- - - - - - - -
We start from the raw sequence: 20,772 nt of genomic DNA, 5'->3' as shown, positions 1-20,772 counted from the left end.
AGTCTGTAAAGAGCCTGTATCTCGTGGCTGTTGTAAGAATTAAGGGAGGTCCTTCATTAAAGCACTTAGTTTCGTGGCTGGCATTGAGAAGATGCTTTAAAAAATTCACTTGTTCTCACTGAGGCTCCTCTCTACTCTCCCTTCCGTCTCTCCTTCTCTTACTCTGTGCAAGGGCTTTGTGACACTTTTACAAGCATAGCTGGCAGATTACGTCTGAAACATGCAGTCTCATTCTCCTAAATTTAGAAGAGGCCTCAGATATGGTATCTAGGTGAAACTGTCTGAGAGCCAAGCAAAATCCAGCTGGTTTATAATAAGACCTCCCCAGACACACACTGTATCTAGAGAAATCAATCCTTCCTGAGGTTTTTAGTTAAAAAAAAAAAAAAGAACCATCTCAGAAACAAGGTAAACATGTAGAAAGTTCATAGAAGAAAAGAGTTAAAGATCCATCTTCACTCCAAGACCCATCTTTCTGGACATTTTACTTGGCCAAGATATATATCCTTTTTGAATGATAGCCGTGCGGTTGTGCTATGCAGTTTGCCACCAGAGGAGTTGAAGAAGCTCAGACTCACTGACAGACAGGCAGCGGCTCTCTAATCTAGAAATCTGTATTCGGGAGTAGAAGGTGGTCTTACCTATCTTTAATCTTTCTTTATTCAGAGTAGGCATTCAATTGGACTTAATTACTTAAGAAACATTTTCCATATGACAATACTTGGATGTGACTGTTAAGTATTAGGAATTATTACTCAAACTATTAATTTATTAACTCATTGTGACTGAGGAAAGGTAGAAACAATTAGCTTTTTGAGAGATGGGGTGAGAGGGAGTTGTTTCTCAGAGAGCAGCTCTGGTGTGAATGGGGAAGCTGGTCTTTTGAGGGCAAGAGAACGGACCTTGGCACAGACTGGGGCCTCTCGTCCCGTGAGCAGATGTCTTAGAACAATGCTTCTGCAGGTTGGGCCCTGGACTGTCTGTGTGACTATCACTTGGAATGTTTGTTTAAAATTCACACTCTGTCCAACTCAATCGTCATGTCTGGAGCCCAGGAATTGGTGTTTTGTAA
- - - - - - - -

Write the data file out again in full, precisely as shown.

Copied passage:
We start from the raw sequence: 20,772 nt of genomic DNA, 5'->3' as shown, positions 1-20,772 counted from the left end.
AGTCTGTAAAGAGCCTGTATCTCGTGGCTGTTGTAAGAATTAAGGGAGGTCCTTCATTAAAGCACTTAGTTTCGTGGCTGGCATTGAGAAGATGCTTTAAAAAATTCACTTGTTCTCACTGAGGCTCCTCTCTACTCTCCCTTCCGTCTCTCCTTCTCTTACTCTGTGCAAGGGCTTTGTGACACTTTTACAAGCATAGCTGGCAGATTACGTCTGAAACATGCAGTCTCATTCTCCTAAATTTAGAAGAGGCCTCAGATATGGTATCTAGGTGAAACTGTCTGAGAGCCAAGCAAAATCCAGCTGGTTTATAATAAGACCTCCCCAGACACACACTGTATCTAGAGAAATCAATCCTTCCTGAGGTTTTTAGTTAAAAAAAAAAAAAAGAACCATCTCAGAAACAAGGTAAACATGTAGAAAGTTCATAGAAGAAAAGAGTTAAAGATCCATCTTCACTCCAAGACCCATCTTTCTGGACATTTTACTTGGCCAAGATATATATCCTTTTTGAATGATAGCCGTGCGGTTGTGCTATGCAGTTTGCCACCAGAGGAGTTGAAGAAGCTCAGACTCACTGACAGACAGGCAGCGGCTCTCTAATCTAGAAATCTGTATTCGGGAGTAGAAGGTGGTCTTACCTATCTTTAATCTTTCTTTATTCAGAGTAGGCATTCAATTGGACTTAATTACTTAAGAAACATTTTCCATATGACAATACTTGGATGTGACTGTTAAGTATTAGGAATTATTACTCAAACTATTAATTTATTAACTCATTGTGACTGAGGAAAGGTAGAAACAATTAGCTTTTTGAGAGATGGGGTGAGAGGGAGTTGTTTCTCAGAGAGCAGCTCTGGTGTGAATGGGGAAGCTGGTCTTTTGAGGGCAAGAGAACGGACCTTGGCACAGACTGGGGCCTCTCGTCCCGTGAGCAGATGTCTTAGAACAATGCTTCTGCAGGTTGGGCCCTGGACTGTCTGTGTGACTATCACTTGGAATGTTTGTTTAAAATTCACACTCTGTCCAACTCAATCGTCATGTCTGGAGCCCAGGAATTGGTGTTTTGTAA